UK’s first carbon neutral bus station designed by BDP
Leicester St Margaret’s bus station is set to become the UK’s first carbon neutral bus station as its efficient new building designs have been submitted to Leicester City Council.
The current bus station on Gravel Street, which was first built in 1940 and redesigned in 1985, will be replaced by a modern, sustainable building. The new design includes LED lighting, mechanical ventilation with heat recovery, air source heat pumps and 750 square metres of solar panels, which will generate enough energy to power the station and feed extra energy back into the grid. The building will also incorporate electric bus charging points and a new fully glazed envelope in the concourse, maximising lighting levels and significantly reducing energy usage.
If approved, these designs will make Leicester St Margaret’s one of the most energy efficient transport hubs in the country and the first bus station to achieve net zero carbon status.
Architect Director Tom Hewitt said: “St Margaret’s Bus Station complements the neighbouring Haymarket station and is also the main terminal for inter-urban, regional bus and national coach services in Leicester, but the building is in serious need of modernising.
“Leicester City Council’s team asked us to significantly increase the quality and capacity of the building as well as the surrounding environment, so the designs we have submitted will totally transform the station and bring the area back to life.
“Not only have we designed an inner-city transport hub that is practical and beautiful but it also meets the council’s goal of becoming the most energy efficient station in the country.”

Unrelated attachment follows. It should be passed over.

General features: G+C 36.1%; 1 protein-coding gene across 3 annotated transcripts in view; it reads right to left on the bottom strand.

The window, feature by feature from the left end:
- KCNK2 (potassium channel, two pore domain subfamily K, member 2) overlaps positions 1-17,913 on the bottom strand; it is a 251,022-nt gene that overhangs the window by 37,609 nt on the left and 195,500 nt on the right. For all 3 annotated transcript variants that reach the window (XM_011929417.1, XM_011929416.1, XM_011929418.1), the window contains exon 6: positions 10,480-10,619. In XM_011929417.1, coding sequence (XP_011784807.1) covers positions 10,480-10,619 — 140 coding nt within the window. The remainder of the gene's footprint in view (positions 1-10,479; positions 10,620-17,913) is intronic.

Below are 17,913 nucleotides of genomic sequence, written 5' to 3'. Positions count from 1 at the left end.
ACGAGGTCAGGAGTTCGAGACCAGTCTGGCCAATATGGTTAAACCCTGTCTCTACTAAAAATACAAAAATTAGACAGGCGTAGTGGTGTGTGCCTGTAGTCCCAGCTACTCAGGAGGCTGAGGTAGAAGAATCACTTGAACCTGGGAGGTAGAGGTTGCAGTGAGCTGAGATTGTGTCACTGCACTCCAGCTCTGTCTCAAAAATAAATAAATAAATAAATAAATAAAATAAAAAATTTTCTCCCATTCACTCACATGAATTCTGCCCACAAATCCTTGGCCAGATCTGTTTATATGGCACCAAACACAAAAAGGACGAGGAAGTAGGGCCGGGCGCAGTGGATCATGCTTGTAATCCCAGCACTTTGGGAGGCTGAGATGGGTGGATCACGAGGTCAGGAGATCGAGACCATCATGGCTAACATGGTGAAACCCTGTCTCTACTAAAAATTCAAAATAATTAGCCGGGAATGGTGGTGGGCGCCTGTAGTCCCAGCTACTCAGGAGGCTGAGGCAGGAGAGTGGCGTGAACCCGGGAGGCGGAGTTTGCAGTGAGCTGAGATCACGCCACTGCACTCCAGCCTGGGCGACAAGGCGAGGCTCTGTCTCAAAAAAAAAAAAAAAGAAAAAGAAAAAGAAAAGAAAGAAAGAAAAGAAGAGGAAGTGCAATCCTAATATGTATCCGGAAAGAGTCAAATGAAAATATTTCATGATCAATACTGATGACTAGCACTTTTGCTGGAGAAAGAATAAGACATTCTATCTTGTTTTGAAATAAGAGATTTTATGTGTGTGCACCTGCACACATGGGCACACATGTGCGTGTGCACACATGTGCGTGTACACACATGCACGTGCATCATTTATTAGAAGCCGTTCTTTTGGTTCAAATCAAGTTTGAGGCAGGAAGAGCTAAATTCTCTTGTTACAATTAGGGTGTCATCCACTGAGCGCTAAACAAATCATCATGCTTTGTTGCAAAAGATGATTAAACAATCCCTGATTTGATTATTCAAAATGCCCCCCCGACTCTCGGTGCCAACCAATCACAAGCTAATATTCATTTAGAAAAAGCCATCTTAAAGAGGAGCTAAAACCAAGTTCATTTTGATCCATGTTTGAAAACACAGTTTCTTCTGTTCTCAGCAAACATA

Under the plans, National Express services to and from Leicester St Margaret’s will be allocated dedicated space within the terminal and the capacity of regional bus services will increase from 18 to 24. There will be changes to footpaths and roads immediately surrounding the bus station with better facilities for pedestrians and cyclists, including storage space for 150 bicycles. New landscaping and tree planting, and better and safer crossings have been designed to soften the impact of the ring road.
Mr Hewitt continued: “As part of our plans, we are proposing significant upgrades to the public realm and immediate surroundings to increase footfall and bring more commercial benefits to the area. We are extremely excited by the possibilities that this new gateway building creates for the city of Leicester and we look forward to bringing it to fruition next year.”
Deputy City Mayor for Environment and Transport Councillor Adam Clarke, added: “These exciting plans to replace St Margaret’s Bus Station with a striking, new and carbon-neutral building will signal the beginning of a revival of this part of the city. It will provide a huge boost for sustainable transport, help regenerate a run-down but important gateway into Leicester and attract further private investment into the city.”
The new development, named St Margaret’s Gateway, is a regeneration project supported by a £10.5 million allocation from the Getting Building Fund, a pot of government funding awarded to the Leicester and Leicestershire Enterprise Partnership Limited for shovel-ready infrastructure projects to create jobs and support economic recovery across the country.
A full planning application is in the process of being submitted. If given the go ahead, work on the demolition of the existing St Margaret’s Bus Station building could begin early in the new year.